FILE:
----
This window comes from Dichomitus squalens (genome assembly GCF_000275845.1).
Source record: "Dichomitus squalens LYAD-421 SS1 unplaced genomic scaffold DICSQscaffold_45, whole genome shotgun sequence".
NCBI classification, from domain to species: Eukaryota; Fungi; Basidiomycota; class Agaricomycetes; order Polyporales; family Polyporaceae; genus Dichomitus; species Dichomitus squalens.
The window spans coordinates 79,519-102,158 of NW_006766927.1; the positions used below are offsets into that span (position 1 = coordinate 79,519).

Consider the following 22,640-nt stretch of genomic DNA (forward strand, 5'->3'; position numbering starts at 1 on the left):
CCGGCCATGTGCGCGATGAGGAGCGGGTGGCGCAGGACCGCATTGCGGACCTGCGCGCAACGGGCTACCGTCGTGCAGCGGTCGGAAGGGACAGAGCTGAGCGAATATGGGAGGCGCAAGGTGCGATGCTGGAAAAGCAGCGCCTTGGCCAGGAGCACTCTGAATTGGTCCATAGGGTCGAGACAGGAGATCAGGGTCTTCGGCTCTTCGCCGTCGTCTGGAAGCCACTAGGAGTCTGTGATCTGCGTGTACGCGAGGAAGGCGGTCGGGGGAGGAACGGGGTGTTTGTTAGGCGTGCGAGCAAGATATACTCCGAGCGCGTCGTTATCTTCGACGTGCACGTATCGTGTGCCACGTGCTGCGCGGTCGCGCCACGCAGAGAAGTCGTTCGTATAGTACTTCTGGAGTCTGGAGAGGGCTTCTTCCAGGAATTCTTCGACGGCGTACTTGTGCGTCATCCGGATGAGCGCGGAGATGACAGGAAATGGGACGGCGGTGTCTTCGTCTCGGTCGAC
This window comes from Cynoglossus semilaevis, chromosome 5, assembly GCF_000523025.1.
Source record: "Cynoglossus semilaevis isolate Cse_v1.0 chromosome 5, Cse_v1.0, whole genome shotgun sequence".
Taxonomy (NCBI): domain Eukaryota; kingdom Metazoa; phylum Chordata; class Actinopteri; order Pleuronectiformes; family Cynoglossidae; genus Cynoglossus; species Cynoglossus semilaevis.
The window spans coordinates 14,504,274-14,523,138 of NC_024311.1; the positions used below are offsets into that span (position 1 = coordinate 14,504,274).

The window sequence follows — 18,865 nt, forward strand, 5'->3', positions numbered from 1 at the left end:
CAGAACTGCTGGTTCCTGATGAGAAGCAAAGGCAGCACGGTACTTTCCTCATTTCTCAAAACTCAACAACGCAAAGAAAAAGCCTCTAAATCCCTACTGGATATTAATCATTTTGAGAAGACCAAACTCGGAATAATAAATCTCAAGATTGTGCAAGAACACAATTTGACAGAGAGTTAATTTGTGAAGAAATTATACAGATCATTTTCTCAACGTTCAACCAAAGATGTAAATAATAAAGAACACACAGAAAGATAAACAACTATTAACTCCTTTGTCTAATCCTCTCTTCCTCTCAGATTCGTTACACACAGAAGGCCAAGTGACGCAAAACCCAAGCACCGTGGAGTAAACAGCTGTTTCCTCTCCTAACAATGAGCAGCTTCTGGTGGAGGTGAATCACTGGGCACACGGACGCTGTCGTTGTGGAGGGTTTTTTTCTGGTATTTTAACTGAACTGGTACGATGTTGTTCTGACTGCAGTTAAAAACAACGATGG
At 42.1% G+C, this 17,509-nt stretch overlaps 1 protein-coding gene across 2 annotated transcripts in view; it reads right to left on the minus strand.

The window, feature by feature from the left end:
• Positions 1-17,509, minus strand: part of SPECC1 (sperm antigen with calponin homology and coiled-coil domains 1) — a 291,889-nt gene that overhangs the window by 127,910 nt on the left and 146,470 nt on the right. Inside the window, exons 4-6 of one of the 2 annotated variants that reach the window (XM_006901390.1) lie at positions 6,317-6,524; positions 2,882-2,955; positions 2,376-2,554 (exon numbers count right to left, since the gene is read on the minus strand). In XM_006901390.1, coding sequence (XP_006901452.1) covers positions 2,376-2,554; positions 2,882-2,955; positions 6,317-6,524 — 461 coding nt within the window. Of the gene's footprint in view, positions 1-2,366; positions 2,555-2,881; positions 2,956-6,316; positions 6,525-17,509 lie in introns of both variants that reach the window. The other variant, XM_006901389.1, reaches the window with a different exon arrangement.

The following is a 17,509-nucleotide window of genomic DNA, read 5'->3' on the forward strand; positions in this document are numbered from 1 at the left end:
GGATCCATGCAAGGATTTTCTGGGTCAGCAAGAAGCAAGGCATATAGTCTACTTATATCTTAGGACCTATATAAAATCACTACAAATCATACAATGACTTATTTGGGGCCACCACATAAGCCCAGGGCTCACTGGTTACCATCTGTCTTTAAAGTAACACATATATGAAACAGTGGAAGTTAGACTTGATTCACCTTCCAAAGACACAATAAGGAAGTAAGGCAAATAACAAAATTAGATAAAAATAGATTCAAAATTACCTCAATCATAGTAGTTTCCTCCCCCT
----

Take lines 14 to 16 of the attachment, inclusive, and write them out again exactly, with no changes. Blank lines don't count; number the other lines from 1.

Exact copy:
The window, feature by feature from the left end:
• Positions 1-17,509, minus strand: part of SPECC1 (sperm antigen with calponin homology and coiled-coil domains 1) — a 291,889-nt gene that overhangs the window by 127,910 nt on the left and 146,470 nt on the right. Inside the window, exons 4-6 of one of the 2 annotated variants that reach the window (XM_006901390.1) lie at positions 6,317-6,524; positions 2,882-2,955; positions 2,376-2,554 (exon numbers count right to left, since the gene is read on the minus strand). In XM_006901390.1, coding sequence (XP_006901452.1) covers positions 2,376-2,554; positions 2,882-2,955; positions 6,317-6,524 — 461 coding nt within the window. Of the gene's footprint in view, positions 1-2,366; positions 2,555-2,881; positions 2,956-6,316; positions 6,525-17,509 lie in introns of both variants that reach the window. The other variant, XM_006901389.1, reaches the window with a different exon arrangement.

The following is a 17,509-nucleotide window of genomic DNA, read 5'->3' on the forward strand; positions in this document are numbered from 1 at the left end: